Spirits

Mezcal. Part 10. Sustainability

Mezcal Teil 10. Agave plantation in Jalisco.

Sustainability is a difficult issue with tequila, as the agaves are mostly grown in monoculture. With mezcal, there is a danger of overharvesting the wild stocks. But what possibilities are there to counteract the related problems and to ensure more sustainability?

Sustainability

Mezcal and agave cultivation

Mezcal is becoming increasingly popular, and it has a great future ahead of it. But there are many challenges associated with it.

Unlike tequila, mezcal does not yet have agave plantations of many millions of acres in size. So there is a danger that natural deposits will be over-harvested. [1-104] [1-105] Although about 80% of mezcal is made from the espadin agave, [1-111] 15 species of agave are already threatened with extinction in Oaxaca, because too many plants are taken from the wild. [2-41] To prevent wild populations from collapsing, it is therefore necessary to establish agave management, [1-111] and it must be clear that due to the scarcity of agaves, the mezcals produced from them are in limited supply. [1-112] If one wants to avoid large monocultures, one solution can be to use semi-cultivated agaves. This means that cuttings are grown in a nursery and then planted out in the wild. [1-112] In all solutions, it is important to avoid the mistakes of the Tequila region, which were caused by growing agaves in monoculture. [3] [5]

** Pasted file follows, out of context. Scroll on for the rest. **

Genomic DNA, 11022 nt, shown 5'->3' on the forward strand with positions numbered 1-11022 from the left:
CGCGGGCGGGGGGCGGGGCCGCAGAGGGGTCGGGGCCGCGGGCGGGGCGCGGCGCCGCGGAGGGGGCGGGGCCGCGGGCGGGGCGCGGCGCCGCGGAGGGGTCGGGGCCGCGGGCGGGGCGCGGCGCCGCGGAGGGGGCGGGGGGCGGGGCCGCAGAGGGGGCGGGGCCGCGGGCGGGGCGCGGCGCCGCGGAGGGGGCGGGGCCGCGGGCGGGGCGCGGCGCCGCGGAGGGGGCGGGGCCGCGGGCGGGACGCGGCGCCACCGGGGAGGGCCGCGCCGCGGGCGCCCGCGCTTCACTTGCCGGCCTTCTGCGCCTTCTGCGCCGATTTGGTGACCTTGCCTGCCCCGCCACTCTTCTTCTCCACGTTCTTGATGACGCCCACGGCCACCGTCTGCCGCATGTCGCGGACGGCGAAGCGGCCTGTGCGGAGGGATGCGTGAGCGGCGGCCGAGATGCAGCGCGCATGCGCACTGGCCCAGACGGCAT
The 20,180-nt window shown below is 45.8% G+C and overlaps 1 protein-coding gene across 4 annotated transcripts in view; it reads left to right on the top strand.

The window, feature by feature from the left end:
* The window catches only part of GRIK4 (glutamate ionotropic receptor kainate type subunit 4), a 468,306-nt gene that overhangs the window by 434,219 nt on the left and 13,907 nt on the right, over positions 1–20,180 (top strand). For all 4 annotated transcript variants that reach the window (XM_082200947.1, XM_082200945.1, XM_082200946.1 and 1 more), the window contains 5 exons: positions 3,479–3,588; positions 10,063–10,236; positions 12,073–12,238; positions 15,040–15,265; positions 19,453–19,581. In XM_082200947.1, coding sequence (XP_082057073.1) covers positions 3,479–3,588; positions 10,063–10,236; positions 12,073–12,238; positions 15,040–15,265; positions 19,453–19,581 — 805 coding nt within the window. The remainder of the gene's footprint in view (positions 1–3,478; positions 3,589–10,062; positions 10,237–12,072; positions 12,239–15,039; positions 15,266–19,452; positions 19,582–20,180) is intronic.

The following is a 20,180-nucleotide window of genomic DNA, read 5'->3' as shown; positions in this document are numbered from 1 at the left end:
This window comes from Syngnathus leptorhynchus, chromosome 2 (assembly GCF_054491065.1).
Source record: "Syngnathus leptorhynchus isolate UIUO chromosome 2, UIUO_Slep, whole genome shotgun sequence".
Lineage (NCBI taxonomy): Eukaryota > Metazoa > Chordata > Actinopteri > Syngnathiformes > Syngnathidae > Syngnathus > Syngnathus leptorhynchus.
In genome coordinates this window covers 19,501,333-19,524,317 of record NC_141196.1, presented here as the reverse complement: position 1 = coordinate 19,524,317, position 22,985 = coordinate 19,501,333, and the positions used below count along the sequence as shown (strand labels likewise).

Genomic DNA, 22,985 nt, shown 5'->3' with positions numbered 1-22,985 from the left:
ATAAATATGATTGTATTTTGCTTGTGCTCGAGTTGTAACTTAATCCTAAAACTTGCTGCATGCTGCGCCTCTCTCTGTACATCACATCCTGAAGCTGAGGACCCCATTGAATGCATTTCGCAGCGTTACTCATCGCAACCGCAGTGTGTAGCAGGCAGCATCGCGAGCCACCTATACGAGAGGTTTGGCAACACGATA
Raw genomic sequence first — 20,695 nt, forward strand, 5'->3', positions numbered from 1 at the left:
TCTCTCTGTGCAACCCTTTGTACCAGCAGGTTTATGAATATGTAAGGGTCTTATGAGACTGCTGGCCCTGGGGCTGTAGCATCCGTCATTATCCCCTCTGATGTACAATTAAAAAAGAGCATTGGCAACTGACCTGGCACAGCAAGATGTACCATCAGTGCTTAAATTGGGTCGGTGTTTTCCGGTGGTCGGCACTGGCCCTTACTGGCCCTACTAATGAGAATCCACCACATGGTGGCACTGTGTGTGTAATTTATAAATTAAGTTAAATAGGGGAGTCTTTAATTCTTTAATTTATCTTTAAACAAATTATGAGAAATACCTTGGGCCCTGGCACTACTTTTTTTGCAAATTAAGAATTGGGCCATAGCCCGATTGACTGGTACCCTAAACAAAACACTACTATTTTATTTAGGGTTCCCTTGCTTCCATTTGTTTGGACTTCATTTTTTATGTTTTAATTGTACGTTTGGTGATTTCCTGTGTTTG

In addition, there is a risk of deforestation, as wood is needed to fire the earth pits. This was also the problem in the region around Tequila, and that is why they changed their production methods and abandoned earth pits, also in favour of greater efficiency. Attempts are being made to counteract this danger through tree nurseries and plantations. [3]

Tequila and monoculture

Agave plantation in Jalisco.
Agave plantation in Jalisco. [11]

The Blue Agave needed for the production of Tequila is grown in monoculture. The problem is that this is coupled with a genetic uniformity of the cultivated agaves, because the small plants that appear around the mother plant after three to four years are clones of the same. They are separated and transplanted to new fields. As a result, the planted agaves are genetically similar or identical, which leads to a higher susceptibility to pests and diseases. A comparable field with the genetic diversity of wild agaves would not be so threatened.  [1-106] [2-36] [3] [4] [10] So what is missing is the genetic diversity that comes from sexual reproduction of agaves.

Mexican long-tongued bat (Choeronycteris mexicana).
Mexican long-tongued bat (Choeronycteris mexicana). [12]

This is because agaves also reproduce through flowers that are pollinated by long-nosed bats, hummingbirds and moths, for example. The resulting seeds are then dispersed by the bats. [2-36] [4] But this kind of propagation rarely takes place today in the regions where tequila is produced. Large areas are planted with monocultures in which the inflorescence of the agaves is cut off before harvesting so that the energy and nutrients remain concentrated in the heart of the agaves. As a result, the population of bats is also declining; they are now threatened with extinction, having lost an important food source with the loss of the agave flowers. The wild agave populations, which have now disappeared, are even more threatened as important pollinators are missing.[2-37] [6]